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  • ANAPHYLAXIS POLICYMandatory Quality Area 2

    ELAA acknowledges the contribution of the Department of Allergy and Immunology at The Royal Chil-drens Hospital Melbourne, Allergy & Anaphylaxis Australia Inc and Department of Education and Training (DET) in the development of this policy.

    PURPOSEThis policy will provide guidelines to: minimise the risk of allergic reaction resulting in anaphylaxis occurring while children are in the

    care of St Pauls Kindergarten. ensure that service staff respond appropriately to anaphylaxis by following the childs ASCIA action

    plan for anaphylaxis raise awareness of anaphylaxis and its management amongst all at the service through education

    and policy implementation.This policy should be read in conjunction with the Dealing with Medical Conditions Policy.

    POLICY STATEMENT

    1. VALUESSt Pauls Kindergarten believes that the safety and wellbeing of children who are at risk of anaphy-laxis is a whole-of-community responsibility, and is committed to: providing a safe and healthy environment in which children at risk of anaphylaxis can participate

    fully in all aspects of the program raising awareness of families, staff, children and others attending the service about allergies and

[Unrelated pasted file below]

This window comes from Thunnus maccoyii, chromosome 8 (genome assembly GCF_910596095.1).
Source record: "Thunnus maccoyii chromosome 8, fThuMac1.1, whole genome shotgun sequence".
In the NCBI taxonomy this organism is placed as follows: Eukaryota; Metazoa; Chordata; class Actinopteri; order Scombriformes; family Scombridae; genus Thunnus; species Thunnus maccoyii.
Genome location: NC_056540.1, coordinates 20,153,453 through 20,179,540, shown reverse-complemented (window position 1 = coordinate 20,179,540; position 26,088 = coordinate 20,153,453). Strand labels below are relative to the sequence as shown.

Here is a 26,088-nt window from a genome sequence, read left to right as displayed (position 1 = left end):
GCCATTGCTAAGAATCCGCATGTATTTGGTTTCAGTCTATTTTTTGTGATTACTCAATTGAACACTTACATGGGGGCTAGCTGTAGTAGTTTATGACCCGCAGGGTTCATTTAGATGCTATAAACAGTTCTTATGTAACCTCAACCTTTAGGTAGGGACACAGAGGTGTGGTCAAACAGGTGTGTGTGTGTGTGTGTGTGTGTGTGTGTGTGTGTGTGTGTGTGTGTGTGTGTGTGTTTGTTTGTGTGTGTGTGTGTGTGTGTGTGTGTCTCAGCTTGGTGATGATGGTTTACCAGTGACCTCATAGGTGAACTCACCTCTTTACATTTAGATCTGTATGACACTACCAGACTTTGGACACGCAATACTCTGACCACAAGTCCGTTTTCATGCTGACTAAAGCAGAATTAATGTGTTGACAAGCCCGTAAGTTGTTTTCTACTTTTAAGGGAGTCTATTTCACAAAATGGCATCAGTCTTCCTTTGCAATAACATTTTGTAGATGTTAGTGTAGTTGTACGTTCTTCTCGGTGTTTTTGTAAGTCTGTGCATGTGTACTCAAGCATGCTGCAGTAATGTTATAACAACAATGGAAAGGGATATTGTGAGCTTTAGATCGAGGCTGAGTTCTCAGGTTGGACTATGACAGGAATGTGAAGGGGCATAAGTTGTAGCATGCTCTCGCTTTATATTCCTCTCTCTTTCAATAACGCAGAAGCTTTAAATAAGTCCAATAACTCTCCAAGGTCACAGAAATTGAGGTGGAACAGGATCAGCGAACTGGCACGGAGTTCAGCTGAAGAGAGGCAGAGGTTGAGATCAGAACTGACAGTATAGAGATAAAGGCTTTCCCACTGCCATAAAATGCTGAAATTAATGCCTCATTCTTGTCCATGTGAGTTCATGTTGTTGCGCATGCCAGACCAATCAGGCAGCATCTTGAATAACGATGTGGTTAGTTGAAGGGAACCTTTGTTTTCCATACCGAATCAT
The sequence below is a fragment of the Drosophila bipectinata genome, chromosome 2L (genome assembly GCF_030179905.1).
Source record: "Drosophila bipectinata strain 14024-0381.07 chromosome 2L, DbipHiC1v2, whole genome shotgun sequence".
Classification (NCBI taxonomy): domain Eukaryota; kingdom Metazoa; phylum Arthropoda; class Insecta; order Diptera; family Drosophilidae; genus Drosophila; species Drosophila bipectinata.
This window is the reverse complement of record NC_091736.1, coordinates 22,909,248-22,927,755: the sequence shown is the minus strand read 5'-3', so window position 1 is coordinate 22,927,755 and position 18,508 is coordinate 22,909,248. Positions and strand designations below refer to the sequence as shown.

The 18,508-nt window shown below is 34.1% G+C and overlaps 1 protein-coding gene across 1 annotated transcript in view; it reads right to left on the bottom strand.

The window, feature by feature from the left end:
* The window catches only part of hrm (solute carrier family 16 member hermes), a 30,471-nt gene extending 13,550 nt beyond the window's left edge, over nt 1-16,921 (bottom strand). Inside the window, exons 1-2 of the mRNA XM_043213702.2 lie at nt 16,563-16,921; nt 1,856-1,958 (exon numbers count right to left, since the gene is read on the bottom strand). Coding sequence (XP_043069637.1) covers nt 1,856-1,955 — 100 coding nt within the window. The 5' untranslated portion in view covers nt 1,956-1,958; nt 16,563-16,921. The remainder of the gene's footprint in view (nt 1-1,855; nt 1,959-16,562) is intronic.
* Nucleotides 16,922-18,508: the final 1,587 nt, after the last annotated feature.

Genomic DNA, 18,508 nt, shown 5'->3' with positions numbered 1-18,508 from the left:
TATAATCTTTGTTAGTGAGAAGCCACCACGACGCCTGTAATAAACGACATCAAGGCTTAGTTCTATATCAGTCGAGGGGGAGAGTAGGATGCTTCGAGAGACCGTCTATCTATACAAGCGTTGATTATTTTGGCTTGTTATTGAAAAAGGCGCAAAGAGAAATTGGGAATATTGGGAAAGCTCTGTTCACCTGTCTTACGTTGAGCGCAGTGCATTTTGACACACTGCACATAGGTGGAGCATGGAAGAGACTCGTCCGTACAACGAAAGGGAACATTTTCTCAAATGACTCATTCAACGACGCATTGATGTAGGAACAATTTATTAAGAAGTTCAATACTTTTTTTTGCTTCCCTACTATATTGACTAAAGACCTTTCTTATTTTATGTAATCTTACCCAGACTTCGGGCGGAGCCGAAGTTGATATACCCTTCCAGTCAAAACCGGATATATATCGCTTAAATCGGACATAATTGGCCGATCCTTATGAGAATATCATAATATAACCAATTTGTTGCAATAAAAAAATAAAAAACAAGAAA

anaphylaxis actively involving the parents/guardians of each child at risk of anaphylaxis in assessing risks, and

    in developing risk minimisation and risk management strategies for their child ensuring all staff members and other adults at the service have adequate knowledge of allergies,

    anaphylaxis and emergency procedures facilitating communication to ensure the safety and wellbeing of children at risk of anaphylaxis.

    2. SCOPEThis policy applies to the Approved Provider, Nominated Supervisor, Certified Supervisor, educa-tors, staff, students on placement, volunteers, parents/guardians, children and others attending the programs and activities of St Pauls Kindergarten. This policy will apply regardless of whether a child diagnosed by a registered medical practitioner as being at risk of anaphylaxis is enrolled at the service.

    2. BACKGROUND AND LEGISLATION